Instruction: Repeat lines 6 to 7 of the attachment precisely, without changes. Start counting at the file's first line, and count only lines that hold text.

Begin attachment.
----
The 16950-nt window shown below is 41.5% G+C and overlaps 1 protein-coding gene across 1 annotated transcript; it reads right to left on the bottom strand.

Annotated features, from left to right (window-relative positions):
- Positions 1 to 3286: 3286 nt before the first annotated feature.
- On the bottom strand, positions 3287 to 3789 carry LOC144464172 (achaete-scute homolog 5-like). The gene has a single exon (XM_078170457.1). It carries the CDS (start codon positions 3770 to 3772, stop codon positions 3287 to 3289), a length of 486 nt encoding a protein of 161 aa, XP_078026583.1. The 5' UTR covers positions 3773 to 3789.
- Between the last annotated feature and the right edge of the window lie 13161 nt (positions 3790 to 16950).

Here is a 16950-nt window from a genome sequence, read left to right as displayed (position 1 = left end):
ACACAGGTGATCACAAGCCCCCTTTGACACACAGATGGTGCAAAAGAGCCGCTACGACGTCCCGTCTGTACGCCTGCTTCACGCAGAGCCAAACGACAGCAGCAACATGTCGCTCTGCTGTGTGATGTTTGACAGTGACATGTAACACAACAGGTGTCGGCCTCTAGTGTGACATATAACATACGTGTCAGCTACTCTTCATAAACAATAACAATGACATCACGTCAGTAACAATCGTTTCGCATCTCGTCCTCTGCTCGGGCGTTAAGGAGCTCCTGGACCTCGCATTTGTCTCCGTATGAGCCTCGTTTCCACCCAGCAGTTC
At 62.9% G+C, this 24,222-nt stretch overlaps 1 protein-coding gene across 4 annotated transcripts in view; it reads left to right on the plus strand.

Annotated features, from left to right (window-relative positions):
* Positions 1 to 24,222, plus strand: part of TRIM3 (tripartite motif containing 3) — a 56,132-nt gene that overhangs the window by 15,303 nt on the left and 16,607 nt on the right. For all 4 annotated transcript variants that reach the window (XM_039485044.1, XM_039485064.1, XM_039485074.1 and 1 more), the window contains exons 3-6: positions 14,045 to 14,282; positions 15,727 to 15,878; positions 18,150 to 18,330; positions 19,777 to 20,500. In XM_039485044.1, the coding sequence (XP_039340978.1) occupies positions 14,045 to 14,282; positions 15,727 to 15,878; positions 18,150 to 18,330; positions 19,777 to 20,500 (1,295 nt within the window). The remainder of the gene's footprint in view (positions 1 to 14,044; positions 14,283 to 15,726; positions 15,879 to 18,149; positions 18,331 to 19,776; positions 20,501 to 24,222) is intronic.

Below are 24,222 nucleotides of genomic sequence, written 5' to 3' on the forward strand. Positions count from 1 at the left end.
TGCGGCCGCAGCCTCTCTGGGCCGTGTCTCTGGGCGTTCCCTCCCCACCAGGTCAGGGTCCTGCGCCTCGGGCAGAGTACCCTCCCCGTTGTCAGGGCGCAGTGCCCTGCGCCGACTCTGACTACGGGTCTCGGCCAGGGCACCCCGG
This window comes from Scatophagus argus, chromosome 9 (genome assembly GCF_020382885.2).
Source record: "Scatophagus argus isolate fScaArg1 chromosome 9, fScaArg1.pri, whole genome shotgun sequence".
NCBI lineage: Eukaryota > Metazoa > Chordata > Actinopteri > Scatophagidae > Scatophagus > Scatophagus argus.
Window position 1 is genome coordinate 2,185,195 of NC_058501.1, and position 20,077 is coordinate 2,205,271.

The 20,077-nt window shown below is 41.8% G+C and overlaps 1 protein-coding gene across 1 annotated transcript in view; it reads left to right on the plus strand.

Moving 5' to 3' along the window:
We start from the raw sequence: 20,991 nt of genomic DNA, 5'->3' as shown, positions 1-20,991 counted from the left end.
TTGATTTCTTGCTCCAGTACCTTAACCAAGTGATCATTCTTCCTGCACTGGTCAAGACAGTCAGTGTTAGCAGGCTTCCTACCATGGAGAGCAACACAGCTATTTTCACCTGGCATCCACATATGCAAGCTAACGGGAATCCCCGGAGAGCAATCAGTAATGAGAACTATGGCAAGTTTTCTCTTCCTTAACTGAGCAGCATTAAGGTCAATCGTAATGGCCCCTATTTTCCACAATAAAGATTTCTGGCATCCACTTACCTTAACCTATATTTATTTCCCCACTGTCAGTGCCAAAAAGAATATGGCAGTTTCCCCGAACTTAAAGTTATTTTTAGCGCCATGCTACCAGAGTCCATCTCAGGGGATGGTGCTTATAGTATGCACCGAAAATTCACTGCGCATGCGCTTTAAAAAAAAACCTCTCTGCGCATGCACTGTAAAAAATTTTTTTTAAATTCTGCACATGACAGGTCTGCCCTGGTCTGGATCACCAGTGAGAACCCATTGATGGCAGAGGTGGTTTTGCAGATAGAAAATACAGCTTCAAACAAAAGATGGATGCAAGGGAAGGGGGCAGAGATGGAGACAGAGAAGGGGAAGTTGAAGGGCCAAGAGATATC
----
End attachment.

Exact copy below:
Here is a 16950-nt window from a genome sequence, read left to right as displayed (position 1 = left end):
ACACAGGTGATCACAAGCCCCCTTTGACACACAGATGGTGCAAAAGAGCCGCTACGACGTCCCGTCTGTACGCCTGCTTCACGCAGAGCCAAACGACAGCAGCAACATGTCGCTCTGCTGTGTGATGTTTGACAGTGACATGTAACACAACAGGTGTCGGCCTCTAGTGTGACATATAACATACGTGTCAGCTACTCTTCATAAACAATAACAATGACATCACGTCAGTAACAATCGTTTCGCATCTCGTCCTCTGCTCGGGCGTTAAGGAGCTCCTGGACCTCGCATTTGTCTCCGTATGAGCCTCGTTTCCACCCAGCAGTTC